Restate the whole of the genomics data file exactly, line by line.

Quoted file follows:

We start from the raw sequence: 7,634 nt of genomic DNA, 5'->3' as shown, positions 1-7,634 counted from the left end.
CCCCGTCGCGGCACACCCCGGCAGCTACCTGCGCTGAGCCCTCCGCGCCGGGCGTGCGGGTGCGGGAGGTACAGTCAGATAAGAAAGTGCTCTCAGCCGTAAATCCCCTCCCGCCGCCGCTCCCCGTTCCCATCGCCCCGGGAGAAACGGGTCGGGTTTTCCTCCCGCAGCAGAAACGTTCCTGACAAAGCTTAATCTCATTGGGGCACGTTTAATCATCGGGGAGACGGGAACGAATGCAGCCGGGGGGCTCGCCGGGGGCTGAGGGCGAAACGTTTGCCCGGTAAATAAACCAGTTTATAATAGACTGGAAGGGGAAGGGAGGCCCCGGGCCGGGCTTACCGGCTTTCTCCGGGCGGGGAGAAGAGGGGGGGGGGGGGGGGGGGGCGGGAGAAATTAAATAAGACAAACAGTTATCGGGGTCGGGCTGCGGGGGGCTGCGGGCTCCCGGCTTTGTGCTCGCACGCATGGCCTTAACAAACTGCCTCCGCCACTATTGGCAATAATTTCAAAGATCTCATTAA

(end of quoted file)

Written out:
We start from the raw sequence: 7,634 nt of genomic DNA, 5'->3' as shown, positions 1-7,634 counted from the left end.
CCCCGTCGCGGCACACCCCGGCAGCTACCTGCGCTGAGCCCTCCGCGCCGGGCGTGCGGGTGCGGGAGGTACAGTCAGATAAGAAAGTGCTCTCAGCCGTAAATCCCCTCCCGCCGCCGCTCCCCGTTCCCATCGCCCCGGGAGAAACGGGTCGGGTTTTCCTCCCGCAGCAGAAACGTTCCTGACAAAGCTTAATCTCATTGGGGCACGTTTAATCATCGGGGAGACGGGAACGAATGCAGCCGGGGGGCTCGCCGGGGGCTGAGGGCGAAACGTTTGCCCGGTAAATAAACCAGTTTATAATAGACTGGAAGGGGAAGGGAGGCCCCGGGCCGGGCTTACCGGCTTTCTCCGGGCGGGGAGAAGAGGGGGGGGGGGGGGGGGGGGCGGGAGAAATTAAATAAGACAAACAGTTATCGGGGTCGGGCTGCGGGGGGCTGCGGGCTCCCGGCTTTGTGCTCGCACGCATGGCCTTAACAAACTGCCTCCGCCACTATTGGCAATAATTTCAAAGATCTCATTAA